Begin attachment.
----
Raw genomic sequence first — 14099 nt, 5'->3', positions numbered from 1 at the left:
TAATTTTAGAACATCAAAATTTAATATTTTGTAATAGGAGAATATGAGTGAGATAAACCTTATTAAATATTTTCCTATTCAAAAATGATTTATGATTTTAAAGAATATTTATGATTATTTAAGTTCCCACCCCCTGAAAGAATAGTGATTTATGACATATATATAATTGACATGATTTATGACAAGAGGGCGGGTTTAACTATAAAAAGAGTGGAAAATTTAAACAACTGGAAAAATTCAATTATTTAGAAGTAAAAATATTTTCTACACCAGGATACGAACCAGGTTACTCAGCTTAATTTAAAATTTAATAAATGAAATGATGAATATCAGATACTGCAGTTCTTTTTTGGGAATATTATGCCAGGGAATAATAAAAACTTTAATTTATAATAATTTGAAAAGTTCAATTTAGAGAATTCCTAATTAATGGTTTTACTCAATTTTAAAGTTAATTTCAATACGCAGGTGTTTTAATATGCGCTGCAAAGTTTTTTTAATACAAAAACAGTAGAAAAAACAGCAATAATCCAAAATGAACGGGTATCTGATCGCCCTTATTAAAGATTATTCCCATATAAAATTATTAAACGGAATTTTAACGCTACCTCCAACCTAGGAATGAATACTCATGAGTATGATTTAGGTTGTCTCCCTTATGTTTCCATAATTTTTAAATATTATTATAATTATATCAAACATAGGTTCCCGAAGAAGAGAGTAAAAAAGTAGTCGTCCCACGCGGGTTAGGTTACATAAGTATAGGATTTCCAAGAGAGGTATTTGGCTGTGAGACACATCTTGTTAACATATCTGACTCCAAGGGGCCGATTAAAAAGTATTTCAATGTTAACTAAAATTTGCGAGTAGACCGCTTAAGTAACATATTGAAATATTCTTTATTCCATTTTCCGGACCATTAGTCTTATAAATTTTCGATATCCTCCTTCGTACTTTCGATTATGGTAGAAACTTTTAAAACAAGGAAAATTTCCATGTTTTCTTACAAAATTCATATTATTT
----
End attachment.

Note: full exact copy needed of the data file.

Raw genomic sequence first — 14099 nt, 5'->3', positions numbered from 1 at the left:
TAATTTTAGAACATCAAAATTTAATATTTTGTAATAGGAGAATATGAGTGAGATAAACCTTATTAAATATTTTCCTATTCAAAAATGATTTATGATTTTAAAGAATATTTATGATTATTTAAGTTCCCACCCCCTGAAAGAATAGTGATTTATGACATATATATAATTGACATGATTTATGACAAGAGGGCGGGTTTAACTATAAAAAGAGTGGAAAATTTAAACAACTGGAAAAATTCAATTATTTAGAAGTAAAAATATTTTCTACACCAGGATACGAACCAGGTTACTCAGCTTAATTTAAAATTTAATAAATGAAATGATGAATATCAGATACTGCAGTTCTTTTTTGGGAATATTATGCCAGGGAATAATAAAAACTTTAATTTATAATAATTTGAAAAGTTCAATTTAGAGAATTCCTAATTAATGGTTTTACTCAATTTTAAAGTTAATTTCAATACGCAGGTGTTTTAATATGCGCTGCAAAGTTTTTTTAATACAAAAACAGTAGAAAAAACAGCAATAATCCAAAATGAACGGGTATCTGATCGCCCTTATTAAAGATTATTCCCATATAAAATTATTAAACGGAATTTTAACGCTACCTCCAACCTAGGAATGAATACTCATGAGTATGATTTAGGTTGTCTCCCTTATGTTTCCATAATTTTTAAATATTATTATAATTATATCAAACATAGGTTCCCGAAGAAGAGAGTAAAAAAGTAGTCGTCCCACGCGGGTTAGGTTACATAAGTATAGGATTTCCAAGAGAGGTATTTGGCTGTGAGACACATCTTGTTAACATATCTGACTCCAAGGGGCCGATTAAAAAGTATTTCAATGTTAACTAAAATTTGCGAGTAGACCGCTTAAGTAACATATTGAAATATTCTTTATTCCATTTTCCGGACCATTAGTCTTATAAATTTTCGATATCCTCCTTCGTACTTTCGATTATGGTAGAAACTTTTAAAACAAGGAAAATTTCCATGTTTTCTTACAAAATTCATATTATTT